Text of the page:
NOAA’s Saildrone Observations for Improvement of Hurricane Intensity Forecasts
[Saildrones are uncrewed surface vehicles powered by wind and solar energy and remotely piloted via satellite telecommunication. They measure solar irradiance, barometric pressure, air temperature, humidity, wind, waves, water temperature, salinity, chlorophyll, dissolved oxygen and ocean current. They can also measure surface short- and long-wave radiation. The five saildrone of this deployment are specially designed for hurricane observations.]
[Written by NOAA PMEL] Improving the accuracy and ultimate value of NOAA’s operational hurricane forecasts requires more complete real-time knowledge of atmospheric and oceanic conditions and more realistic representation of key physical processes in hurricane forecast models. To meet these needs, a research team from NOAA’s Pacific Marine Environmental Laboratory (PMEL) and Atlantic Oceanographic and Meteorological Laboratory (AOML) plans to deploy five saildrones (see picture below) to observe conditions near the ocean surface during the 2021 Atlantic hurricane season.
[Ocean gliders are uncrewed underwater vehicles powered by batteries. They measure water temperature, salinity, and currents from the surface down to 1000 m. They send their observations to satellites when they are at the ocean surface. There will be approximately 20 glider missions operating during the 2021 hurricane season, several of them operating in areas where the saildrones will take observations in order to provide quasi-collocated simultaneous observations of the ocean and atmosphere.]
(1) Measure near-surface atmospheric and upper-ocean parameters to calculate energy and momentum fluxes between the atmosphere and ocean outside and within hurricanes.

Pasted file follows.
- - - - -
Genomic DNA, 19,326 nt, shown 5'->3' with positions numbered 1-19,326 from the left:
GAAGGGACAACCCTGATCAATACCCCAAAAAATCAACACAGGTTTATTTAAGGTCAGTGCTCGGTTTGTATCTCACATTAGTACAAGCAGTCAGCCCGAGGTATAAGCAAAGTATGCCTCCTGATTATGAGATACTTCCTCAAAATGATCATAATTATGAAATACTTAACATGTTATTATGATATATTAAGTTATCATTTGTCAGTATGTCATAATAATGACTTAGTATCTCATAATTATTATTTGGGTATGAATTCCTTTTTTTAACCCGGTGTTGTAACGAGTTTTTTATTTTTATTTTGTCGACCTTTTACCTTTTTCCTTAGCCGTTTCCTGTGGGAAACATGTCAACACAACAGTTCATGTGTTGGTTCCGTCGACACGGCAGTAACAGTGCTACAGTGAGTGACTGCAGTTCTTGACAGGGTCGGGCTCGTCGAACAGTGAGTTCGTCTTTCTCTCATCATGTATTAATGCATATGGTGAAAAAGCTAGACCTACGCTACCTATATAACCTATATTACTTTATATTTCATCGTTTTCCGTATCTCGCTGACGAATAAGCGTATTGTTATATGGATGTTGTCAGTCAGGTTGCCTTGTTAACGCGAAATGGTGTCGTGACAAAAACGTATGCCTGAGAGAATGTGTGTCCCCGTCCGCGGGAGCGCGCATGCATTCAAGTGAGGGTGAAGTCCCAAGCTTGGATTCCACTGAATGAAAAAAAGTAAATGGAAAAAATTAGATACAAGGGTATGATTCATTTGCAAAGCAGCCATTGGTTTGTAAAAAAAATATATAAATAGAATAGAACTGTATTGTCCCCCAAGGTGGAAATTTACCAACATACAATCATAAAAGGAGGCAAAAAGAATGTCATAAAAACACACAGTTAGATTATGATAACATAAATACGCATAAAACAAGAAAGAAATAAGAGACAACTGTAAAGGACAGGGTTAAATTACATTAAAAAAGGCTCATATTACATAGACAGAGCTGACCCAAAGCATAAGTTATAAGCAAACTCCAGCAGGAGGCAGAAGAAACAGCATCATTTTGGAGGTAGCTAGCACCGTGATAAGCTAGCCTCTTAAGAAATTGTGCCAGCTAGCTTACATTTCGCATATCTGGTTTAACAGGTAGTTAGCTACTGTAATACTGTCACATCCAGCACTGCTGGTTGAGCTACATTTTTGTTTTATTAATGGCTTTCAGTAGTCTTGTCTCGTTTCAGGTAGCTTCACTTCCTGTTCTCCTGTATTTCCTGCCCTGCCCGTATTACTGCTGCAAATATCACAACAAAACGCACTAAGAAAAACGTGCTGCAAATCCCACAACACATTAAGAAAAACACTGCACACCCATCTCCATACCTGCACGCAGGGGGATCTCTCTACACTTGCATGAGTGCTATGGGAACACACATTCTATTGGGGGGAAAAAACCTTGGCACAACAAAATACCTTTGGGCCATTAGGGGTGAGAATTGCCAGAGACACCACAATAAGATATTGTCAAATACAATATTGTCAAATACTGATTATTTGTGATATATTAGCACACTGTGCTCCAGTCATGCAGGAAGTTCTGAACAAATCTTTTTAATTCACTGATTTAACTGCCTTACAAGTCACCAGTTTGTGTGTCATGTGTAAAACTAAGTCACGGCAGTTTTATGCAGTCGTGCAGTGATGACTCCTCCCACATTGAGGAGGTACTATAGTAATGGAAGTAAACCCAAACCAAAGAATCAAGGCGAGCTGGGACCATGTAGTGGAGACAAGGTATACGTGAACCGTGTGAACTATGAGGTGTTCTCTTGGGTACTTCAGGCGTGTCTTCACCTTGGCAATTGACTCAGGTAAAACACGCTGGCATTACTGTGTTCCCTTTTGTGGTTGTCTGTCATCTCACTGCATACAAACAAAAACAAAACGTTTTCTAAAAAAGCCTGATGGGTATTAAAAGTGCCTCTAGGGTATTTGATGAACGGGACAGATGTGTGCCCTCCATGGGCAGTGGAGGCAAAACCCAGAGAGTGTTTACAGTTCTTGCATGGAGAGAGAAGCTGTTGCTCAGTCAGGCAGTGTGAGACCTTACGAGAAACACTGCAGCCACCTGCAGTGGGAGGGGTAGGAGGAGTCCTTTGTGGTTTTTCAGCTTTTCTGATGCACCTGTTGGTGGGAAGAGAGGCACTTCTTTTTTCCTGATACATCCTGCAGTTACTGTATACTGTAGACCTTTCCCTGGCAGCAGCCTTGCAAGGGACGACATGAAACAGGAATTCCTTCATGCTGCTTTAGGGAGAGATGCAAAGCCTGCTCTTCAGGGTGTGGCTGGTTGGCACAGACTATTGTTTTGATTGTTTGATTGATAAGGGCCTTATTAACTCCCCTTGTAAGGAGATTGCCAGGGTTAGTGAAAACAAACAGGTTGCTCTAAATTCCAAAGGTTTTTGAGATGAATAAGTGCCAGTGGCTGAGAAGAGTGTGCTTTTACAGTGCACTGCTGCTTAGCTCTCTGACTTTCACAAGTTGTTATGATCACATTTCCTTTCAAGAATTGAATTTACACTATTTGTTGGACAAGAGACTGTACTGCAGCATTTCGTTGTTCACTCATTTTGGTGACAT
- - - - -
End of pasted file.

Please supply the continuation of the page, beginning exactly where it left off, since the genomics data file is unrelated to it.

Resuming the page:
(2) Synchronize the deployments of saildrone and ocean gliders (see picture above) to measure the coupling between the surface atmosphere and upper ocean.
(3) Transmit data in real-time to operational weather prediction centers to improve atmosphere-ocean initial conditions in forecast models.
(4) Apply the observations to understand how air-sea interaction affects hurricane intensity and to advance hurricane prediction models.
[The red boxes highlight the areas where saildrones will be deployed during August-October 2021. Lines are tracks of past category 5 hurricanes (black), other hurricanes (grey), and tropical storms (white). The background colors represent the probability of tropical storm force winds during August-October, based on data from 2000-2019.]
Saildrones will be deployed August 1-October 31, 2021 in five areas (highlighted by red boxes in the map below) where chances of hurricane occurrence are high. Observations will be sent to worldwide weather prediction centers in real time to assist their operational forecasts and will be made publicly available. This project also involves partnerships with NOAA’s Environmental Modeling Center (EMC) of the National Weather Service and the CoastWatch of NOAA’s National Environmental Satellite and Data Information Service (NESDIS).